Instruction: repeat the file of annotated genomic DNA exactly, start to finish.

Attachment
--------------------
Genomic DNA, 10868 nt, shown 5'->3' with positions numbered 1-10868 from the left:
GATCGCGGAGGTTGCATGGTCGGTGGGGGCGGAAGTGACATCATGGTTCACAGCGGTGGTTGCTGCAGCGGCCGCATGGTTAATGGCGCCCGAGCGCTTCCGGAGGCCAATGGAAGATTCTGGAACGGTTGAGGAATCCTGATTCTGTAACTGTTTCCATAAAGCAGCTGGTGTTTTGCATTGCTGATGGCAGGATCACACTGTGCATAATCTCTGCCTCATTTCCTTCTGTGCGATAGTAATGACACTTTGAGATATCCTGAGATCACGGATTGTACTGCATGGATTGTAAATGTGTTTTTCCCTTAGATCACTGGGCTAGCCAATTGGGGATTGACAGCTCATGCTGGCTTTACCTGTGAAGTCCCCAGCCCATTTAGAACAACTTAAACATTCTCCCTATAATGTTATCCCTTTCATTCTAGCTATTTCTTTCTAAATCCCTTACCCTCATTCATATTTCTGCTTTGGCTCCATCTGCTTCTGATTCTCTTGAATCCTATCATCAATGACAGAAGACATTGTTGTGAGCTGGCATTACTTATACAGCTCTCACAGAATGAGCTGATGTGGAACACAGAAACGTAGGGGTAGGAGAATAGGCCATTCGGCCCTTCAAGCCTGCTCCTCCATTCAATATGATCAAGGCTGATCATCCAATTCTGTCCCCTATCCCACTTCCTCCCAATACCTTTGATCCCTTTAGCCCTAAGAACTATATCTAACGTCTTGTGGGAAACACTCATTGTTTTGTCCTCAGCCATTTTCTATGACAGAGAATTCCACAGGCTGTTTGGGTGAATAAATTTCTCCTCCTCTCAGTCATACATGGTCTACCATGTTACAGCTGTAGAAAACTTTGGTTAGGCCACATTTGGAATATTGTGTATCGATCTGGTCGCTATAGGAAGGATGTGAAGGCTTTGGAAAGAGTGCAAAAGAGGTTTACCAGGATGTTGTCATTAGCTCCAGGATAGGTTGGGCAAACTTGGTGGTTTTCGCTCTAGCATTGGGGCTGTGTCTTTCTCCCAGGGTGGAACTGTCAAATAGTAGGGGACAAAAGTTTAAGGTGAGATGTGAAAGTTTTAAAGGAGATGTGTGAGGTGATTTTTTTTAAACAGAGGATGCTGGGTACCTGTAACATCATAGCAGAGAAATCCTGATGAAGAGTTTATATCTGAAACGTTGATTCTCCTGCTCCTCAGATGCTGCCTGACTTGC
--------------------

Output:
Genomic DNA, 10868 nt, shown 5'->3' with positions numbered 1-10868 from the left:
GATCGCGGAGGTTGCATGGTCGGTGGGGGCGGAAGTGACATCATGGTTCACAGCGGTGGTTGCTGCAGCGGCCGCATGGTTAATGGCGCCCGAGCGCTTCCGGAGGCCAATGGAAGATTCTGGAACGGTTGAGGAATCCTGATTCTGTAACTGTTTCCATAAAGCAGCTGGTGTTTTGCATTGCTGATGGCAGGATCACACTGTGCATAATCTCTGCCTCATTTCCTTCTGTGCGATAGTAATGACACTTTGAGATATCCTGAGATCACGGATTGTACTGCATGGATTGTAAATGTGTTTTTCCCTTAGATCACTGGGCTAGCCAATTGGGGATTGACAGCTCATGCTGGCTTTACCTGTGAAGTCCCCAGCCCATTTAGAACAACTTAAACATTCTCCCTATAATGTTATCCCTTTCATTCTAGCTATTTCTTTCTAAATCCCTTACCCTCATTCATATTTCTGCTTTGGCTCCATCTGCTTCTGATTCTCTTGAATCCTATCATCAATGACAGAAGACATTGTTGTGAGCTGGCATTACTTATACAGCTCTCACAGAATGAGCTGATGTGGAACACAGAAACGTAGGGGTAGGAGAATAGGCCATTCGGCCCTTCAAGCCTGCTCCTCCATTCAATATGATCAAGGCTGATCATCCAATTCTGTCCCCTATCCCACTTCCTCCCAATACCTTTGATCCCTTTAGCCCTAAGAACTATATCTAACGTCTTGTGGGAAACACTCATTGTTTTGTCCTCAGCCATTTTCTATGACAGAGAATTCCACAGGCTGTTTGGGTGAATAAATTTCTCCTCCTCTCAGTCATACATGGTCTACCATGTTACAGCTGTAGAAAACTTTGGTTAGGCCACATTTGGAATATTGTGTATCGATCTGGTCGCTATAGGAAGGATGTGAAGGCTTTGGAAAGAGTGCAAAAGAGGTTTACCAGGATGTTGTCATTAGCTCCAGGATAGGTTGGGCAAACTTGGTGGTTTTCGCTCTAGCATTGGGGCTGTGTCTTTCTCCCAGGGTGGAACTGTCAAATAGTAGGGGACAAAAGTTTAAGGTGAGATGTGAAAGTTTTAAAGGAGATGTGTGAGGTGATTTTTTTTAAACAGAGGATGCTGGGTACCTGTAACATCATAGCAGAGAAATCCTGATGAAGAGTTTATATCTGAAACGTTGATTCTCCTGCTCCTCAGATGCTGCCTGACTTGC